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Customs and Traditions of Chinese New Year

February 11, 2010

Many interesting and peculiar customs and traditions are an intrinsic part of celebration of the most important festival of the Chinese namely, the Chinese New Year. It is by far an occasion to unite with one’s family and dear ones and jubilate in the spirit of togetherness reminiscing and sharing the good old memories of the past year. As the atmosphere is dyed in the festive hue of the season, the color red rules supreme.

People are garbed in red clothes, children carry money in red envelopes, even lanterns hung for the purpose of decoration are red in color. It is so because it is commonly believed that red symbolizes fire which according to legend can fend off bad luck. Bright red is considered to be an auspicious color and stands for happiness while gold stands for wealth. The colors black and white are avoided during this time as they represent mourning.

There are particular flowers and fruits which are also strongly associated with the celebration of Chinese New Year as each of them radiate their good influence in the life of the people. The Spring Festival that begins one week before the arrival of Chinese New Year will start on 11th of February, 2007. On the occasion of this festival, there is the practice of offering sacrifice to the Kitchen God (Zaowang) who is considered to be the guardian of the family hearth. He is the God sent from heaven to take charge of family affairs and who prepares a report on the past deeds of the family to report the same to Heaven and thus needs to be kept in good humor. The sacrifice to this Kitchen God consists of a lotus root-like sticky cake made of a kind of confection, a typical Chinese traditional candy.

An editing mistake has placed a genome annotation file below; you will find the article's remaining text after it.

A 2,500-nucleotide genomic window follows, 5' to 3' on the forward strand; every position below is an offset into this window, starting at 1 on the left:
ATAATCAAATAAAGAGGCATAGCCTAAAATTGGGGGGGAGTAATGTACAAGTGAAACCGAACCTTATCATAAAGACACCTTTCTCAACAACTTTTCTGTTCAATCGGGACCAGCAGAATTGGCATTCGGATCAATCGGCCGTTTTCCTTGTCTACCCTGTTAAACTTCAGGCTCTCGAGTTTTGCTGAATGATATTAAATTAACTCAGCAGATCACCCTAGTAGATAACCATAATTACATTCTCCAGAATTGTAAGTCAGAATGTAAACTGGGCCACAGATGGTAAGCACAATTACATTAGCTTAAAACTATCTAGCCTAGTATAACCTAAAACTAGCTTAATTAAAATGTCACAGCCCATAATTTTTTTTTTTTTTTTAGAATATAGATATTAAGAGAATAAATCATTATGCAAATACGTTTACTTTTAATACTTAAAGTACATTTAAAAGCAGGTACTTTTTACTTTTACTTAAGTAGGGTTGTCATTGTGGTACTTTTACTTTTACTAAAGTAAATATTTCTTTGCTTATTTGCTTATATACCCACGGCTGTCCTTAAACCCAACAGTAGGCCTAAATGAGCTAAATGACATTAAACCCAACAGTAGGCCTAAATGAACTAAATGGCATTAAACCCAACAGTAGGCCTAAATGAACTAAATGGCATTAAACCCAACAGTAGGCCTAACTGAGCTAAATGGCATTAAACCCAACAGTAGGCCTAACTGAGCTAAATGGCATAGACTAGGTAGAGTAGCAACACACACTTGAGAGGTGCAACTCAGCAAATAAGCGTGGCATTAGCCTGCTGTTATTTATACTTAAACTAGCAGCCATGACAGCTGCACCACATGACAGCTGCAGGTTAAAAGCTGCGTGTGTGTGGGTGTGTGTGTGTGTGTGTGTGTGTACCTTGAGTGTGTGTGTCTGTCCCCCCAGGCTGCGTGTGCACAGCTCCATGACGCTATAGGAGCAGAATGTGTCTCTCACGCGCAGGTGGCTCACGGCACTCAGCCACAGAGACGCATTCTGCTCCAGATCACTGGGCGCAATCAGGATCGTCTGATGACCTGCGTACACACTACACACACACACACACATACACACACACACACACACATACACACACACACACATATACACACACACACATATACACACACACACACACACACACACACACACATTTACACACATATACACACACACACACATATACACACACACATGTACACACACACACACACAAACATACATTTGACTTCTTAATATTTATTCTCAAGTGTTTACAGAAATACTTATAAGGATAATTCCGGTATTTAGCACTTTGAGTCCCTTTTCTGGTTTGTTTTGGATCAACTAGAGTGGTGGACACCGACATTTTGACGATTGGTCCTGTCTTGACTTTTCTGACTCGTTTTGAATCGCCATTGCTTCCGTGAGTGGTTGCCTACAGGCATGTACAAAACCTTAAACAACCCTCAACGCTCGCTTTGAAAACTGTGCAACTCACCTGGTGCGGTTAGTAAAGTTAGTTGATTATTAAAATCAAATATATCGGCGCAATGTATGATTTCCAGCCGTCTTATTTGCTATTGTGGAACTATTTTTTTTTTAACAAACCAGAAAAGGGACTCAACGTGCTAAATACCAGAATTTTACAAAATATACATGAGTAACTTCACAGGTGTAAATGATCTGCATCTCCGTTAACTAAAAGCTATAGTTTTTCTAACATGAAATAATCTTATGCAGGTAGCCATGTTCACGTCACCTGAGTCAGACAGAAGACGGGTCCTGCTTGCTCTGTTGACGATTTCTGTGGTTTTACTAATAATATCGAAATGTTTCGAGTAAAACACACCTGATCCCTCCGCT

The practice of using this sticky cake called Nian Gao is to make sure that it serves the dual purpose of appeasing the appetite of the Kitchen God as well as sticking his mouth so as to prevent him from speaking ill about the family. This tradition is not so much in vogue in the cities, though it is still in rage in some areas of the countryside. Every traditional Chinese home also has the custom of keeping live blooming plants to symbolize rebirth and new growth. There is also the tradition of welcoming guests with sweet treats and that has led to the evolution of serving a circular tray of colorful candies which is compartmentalized into eight slots to display the same. This “Tray of Togetherness” (Cheun Hup) ensures that all witness a sweet beginning. Another significant custom associated with New Year celebration is to spend the New Year’s Eve preparing Chinese dumplings (Jiaozi).

Sometimes even a coin is hid inside the dumpling and whoever gets it is supposedly presumed to enjoy the grace of luck in the coming years. Even a traditional Buddhist vegetarian delight called “Jai” is prepared on the first day of Chinese New Year using eighteen different ingredients as the Chinese believe eighteen to be a lucky number signifying wealth and prosperity. Many interesting and peculiar customs and traditions are an intrinsic part of celebration of the most important festival of the Chinese namely, the Chinese New Year.

In the new year there is now a regular on the popular modern society do traditionally red packets are also handed out to younger generation by their parents, grand parents, relatives, and even close neighbors and friends during Imlek. Nowadays giving red packets as a bonus at the year-end by employers becomes popular and Imlek parcel is also a tradition of giving to business associates or relatives.

Giving Imlek parcel to employees prior to the New Year is also a good idea. This can be either a gift or a bonus. If it is as a gift, the money should be just right for a gift. If as a bonus, you may enclose a check in the parcel gift and hand it out in an office.

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